In our journey to becoming an adult, there are often parts of our self that we hide or put away. Perhaps this will sound familiar to you. There was that teacher who told you that you couldn’t write. Or the music teacher who said you couldn’t sing. The relative who stated that little girls don’t play football with the boys. Or the father who said boys don’t take ballet lessons. Maybe you had a parent who gave that look which said it was not okay to express your creative self in art; you should be an accountant instead. Often our child self responds to these insults by hiding or denying these precious parts of ourselves.
Here is a beautiful, moving poem about reclaiming self, written by my writer and singer friend, Flossie O’Leary. Read it slowly, taking it all in; and see what stirs in you. I share my experience of her writing below.
In a recurring dream, he slices my gut
Bleeding, my creativity and confidence.
While in the waking world I shout women’s strength,
When I’m the only one I need to convince.
During high school I fill a thick burlap bag
with the parts of me I judged and disowned.
My writing teacher whispers, “Not good enough.”
A mean glare screams, “She can’t sing.”
I bend down to stuff Singer and Writer into my bag.
For years I drag this brown bag around
hiding its frumpy tattered shame
wincing from the lower back pain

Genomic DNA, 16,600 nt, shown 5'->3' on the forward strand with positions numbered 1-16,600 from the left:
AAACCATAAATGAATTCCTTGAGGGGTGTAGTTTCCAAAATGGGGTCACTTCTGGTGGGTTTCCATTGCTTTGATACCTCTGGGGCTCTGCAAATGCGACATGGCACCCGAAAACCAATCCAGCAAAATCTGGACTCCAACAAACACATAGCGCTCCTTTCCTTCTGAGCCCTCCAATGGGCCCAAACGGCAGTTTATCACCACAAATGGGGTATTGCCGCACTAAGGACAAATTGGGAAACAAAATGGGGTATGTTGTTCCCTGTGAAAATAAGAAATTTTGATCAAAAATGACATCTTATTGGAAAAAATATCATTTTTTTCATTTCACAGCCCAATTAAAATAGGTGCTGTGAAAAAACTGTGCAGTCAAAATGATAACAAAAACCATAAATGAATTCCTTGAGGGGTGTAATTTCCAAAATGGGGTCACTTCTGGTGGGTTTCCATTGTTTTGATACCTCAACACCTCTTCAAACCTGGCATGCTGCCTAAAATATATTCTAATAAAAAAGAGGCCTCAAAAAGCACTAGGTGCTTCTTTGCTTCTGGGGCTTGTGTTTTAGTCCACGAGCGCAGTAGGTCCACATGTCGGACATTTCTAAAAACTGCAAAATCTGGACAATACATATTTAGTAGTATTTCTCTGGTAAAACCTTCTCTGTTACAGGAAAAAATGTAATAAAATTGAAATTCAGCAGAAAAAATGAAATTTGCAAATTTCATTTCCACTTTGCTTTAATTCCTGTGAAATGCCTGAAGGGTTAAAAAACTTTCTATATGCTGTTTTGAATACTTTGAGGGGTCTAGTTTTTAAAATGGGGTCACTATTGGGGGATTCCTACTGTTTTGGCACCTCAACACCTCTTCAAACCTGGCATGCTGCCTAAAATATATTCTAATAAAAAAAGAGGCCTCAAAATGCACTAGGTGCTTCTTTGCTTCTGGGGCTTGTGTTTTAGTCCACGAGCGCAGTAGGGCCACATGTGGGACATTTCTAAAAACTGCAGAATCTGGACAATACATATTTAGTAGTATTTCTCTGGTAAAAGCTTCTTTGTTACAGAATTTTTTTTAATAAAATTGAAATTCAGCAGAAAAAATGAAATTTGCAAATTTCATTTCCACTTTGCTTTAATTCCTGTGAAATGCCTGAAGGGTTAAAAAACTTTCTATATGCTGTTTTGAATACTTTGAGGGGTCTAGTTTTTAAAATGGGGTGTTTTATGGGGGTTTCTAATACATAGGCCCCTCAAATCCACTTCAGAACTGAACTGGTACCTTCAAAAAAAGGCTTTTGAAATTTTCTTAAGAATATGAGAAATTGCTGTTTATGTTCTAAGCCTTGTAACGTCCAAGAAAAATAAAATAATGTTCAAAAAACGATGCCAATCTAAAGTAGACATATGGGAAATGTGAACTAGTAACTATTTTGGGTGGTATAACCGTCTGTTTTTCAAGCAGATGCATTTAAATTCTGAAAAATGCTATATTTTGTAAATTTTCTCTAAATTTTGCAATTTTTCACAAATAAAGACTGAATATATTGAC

that I believe I must bear.
It is not until my 30’s, while singing in the car
that a friend compliments my voice. Hmm.
Hiking I croon Landslide and Annie’s Song.
I’m invited to join a choir and realize, “I’m a singer.”
Singer squints as she climbs out the bag.
Just as a dream evaporates as we wake to a new day,
I hear the voices of poems, long locked away,
I follow them into the pink bedroom of my youth
where they invite me to come in and play.
For six long years I nurse this frail inner voice.
at poetry retreats that tone awareness and craft.
At a workshop I shake hands with a stranger,
and state, for the first time, “I am a writer.”
Singer unties the knotted burlap string,
Gingerly grasps the translucent blue-veined hand,
and helps Writer crawl out the bag, and stand.
Out Jumps Biker Chic – My Afternoon in the Dirt.
Here is who I let climb out of my burlap bag that Flossie speaks of in her poem. On a recent Saturday, I met Pat Jacques, motorcycle instructor with ADV Women, for a private dirt bike lesson. I hadn’t ridden a motorcycle in over 25 years. It was an afternoon of mud, thrills and motorcycle joy in the dirt. Taking a lesson with Pat allowed me to pull out that grinning tomboy, adventure loving woman once again. I am so glad she is still here! Perhaps there is some hidden some part of you that was shoved away because of shame, ridicule and self-doubt. She is still there waiting to be claimed.
How have you discovered some lost part of your amazing self?
You can contact Flossie O’Leary at: [email protected]
You can contact Pat Jacques of ADV women at http://advwoman.com/